E2IMAGE linux command manual

E2IMAGE(8)                                                         E2IMAGE(8)

       e2image - Save critical ext2/ext3 filesystem data to a file

       e2image [ -r ] device image-file

       The  e2image  program  will  save critical filesystem data on the ext2
       filesystem located on device to a file specified by  image-file.   The
       image  file  may  be examined by dumpe2fs and debugfs, by using the -i
       option to those programs.  This can be used by an expert in  assisting
       the  recovery  of  catastrophically  corrupted  filesystems.   In  the
       future, e2fsck will be enhanced to be able to use the  image  file  to
       help recover a badly damaged filesystem.

       If  image-file  is -, then the output of e2image will be sent to stan-
       dard output.

       The -r option will create a raw image file instead of a  normal  image
       file.   A raw image file differs from a normal image file in two ways.
       First, the filesystem metadata is placed in  the  proper  position  so
       that  e2fsck,  dumpe2fs,  debugfs, etc. can be run directly on the raw
       image file.  In order to minimize the amount of disk space consumed by
       a  raw  image  file, the file is created as a sparse file.  (Beware of
       copying or compressing/decompressing this  file  with  utilities  that
       don't  understand  how to create sparse files; the file will become as
       large as the filesystem itself!)  Secondly, the raw  image  file  also
       includes indirect blocks and data blocks, which the current image file
       does not have, although this may change in the future.

       It is a very good idea to periodically (at boot time and every week or
       so)  to create image files for all of filesystems on a system, as well
       as saving the partition layout (which can be generated using the using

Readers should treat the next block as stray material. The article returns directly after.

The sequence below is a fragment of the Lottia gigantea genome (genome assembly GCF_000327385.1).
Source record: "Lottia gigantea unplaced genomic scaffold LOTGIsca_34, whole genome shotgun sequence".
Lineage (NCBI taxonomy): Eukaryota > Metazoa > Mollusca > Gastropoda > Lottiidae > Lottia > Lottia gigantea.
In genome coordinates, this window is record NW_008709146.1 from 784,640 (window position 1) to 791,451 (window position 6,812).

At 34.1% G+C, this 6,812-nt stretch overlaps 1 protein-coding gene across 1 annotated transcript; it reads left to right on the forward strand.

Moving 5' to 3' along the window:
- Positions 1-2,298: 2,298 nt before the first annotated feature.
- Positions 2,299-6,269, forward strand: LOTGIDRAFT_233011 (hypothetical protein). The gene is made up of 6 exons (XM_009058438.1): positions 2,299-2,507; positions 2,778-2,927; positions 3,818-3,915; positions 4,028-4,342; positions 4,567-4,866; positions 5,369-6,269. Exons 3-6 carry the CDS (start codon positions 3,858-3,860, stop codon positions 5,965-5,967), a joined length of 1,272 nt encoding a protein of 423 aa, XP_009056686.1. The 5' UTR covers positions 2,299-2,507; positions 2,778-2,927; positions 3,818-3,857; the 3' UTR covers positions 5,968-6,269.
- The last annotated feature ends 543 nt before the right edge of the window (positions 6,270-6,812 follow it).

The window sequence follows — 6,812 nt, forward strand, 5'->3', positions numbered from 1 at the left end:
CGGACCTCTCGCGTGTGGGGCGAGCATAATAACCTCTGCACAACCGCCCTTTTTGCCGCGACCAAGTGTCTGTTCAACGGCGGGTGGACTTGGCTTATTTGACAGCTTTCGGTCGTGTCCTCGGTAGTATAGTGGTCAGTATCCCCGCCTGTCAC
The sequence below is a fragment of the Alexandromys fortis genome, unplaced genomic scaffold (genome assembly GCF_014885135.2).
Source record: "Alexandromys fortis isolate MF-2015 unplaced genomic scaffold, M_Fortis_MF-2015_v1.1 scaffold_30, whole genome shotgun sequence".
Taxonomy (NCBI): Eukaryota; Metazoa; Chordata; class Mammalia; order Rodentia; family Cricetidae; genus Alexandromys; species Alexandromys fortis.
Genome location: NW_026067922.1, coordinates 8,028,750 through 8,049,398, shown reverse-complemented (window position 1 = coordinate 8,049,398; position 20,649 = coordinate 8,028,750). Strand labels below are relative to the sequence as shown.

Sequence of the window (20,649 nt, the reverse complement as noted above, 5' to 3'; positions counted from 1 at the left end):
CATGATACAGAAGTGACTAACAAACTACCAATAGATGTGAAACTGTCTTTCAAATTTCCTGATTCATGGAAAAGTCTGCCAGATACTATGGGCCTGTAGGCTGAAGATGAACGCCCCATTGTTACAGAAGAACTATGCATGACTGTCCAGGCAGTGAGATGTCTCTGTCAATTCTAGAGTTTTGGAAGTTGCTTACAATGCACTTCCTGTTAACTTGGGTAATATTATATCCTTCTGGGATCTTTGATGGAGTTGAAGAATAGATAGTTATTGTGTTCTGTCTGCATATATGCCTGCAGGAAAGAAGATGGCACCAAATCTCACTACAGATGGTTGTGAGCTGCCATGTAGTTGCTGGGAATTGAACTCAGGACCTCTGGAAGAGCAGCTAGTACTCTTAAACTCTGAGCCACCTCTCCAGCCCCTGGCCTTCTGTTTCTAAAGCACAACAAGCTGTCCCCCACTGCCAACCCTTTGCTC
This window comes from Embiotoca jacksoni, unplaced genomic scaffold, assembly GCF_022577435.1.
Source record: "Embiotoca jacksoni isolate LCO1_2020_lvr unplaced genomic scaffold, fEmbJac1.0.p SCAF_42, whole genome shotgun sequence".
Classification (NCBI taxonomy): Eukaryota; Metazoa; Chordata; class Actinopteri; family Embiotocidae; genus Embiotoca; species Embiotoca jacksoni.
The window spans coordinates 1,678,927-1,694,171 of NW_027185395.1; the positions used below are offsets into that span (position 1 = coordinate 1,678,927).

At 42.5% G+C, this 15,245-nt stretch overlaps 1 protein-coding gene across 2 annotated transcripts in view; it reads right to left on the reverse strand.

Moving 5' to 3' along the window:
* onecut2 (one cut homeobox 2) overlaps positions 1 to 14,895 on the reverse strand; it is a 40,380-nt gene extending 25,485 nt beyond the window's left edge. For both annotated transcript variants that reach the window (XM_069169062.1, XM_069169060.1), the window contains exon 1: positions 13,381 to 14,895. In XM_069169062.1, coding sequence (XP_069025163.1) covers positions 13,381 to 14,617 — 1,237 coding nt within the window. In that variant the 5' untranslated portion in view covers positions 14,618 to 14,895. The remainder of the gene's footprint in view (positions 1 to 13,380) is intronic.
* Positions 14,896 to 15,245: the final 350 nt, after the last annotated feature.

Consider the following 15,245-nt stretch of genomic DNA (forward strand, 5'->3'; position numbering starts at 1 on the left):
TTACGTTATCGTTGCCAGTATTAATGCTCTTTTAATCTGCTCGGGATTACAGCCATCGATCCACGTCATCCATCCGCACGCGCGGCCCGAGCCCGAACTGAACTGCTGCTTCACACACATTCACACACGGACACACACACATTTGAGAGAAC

fdisk  -l  command).   Ideally the image file should be stored on some
       filesystem other that the filesystem whose data it contains, to ensure
       that  its data is accessible in the case where the filesystem has been
       badly damaged.

       To save disk space, e2image creates the image file as a  sparse  file.
       Hence,  if  the  image file needs to be copied to another location, it
       should either be compressed first or copied using the  --sparse=always
       option to GNU version of cp.

       The  size  of  an ext2 image file depends primarily on the size of the
       filesystems and how many inodes are in use.  For a typical 10 gigabyte
       filesystem,  with 200,000 inodes in use out of 1.2 million inodes, the
       image file be approximately 35 megabytes; a 4 gigabyte filesystem with
       15,000 inodes in use out of 550,000 inodes will result in a 3 megabyte
       image file.  Image files tend to be quite compressible; an image  file
       taking  up  32 megabytes of space on disk will generally compress down
       to 3 or 4 megabytes.

       e2image was written by Theodore Ts'o (tytso@mit.edu).

       e2image is part of the e2fsprogs package and is available from  anony-
       mous http://e2fsprogs.sourceforge.net.

       dumpe2fs(8), debugfs(8)

E2fsprogs version 1.35          February 2004                      E2IMAGE(8)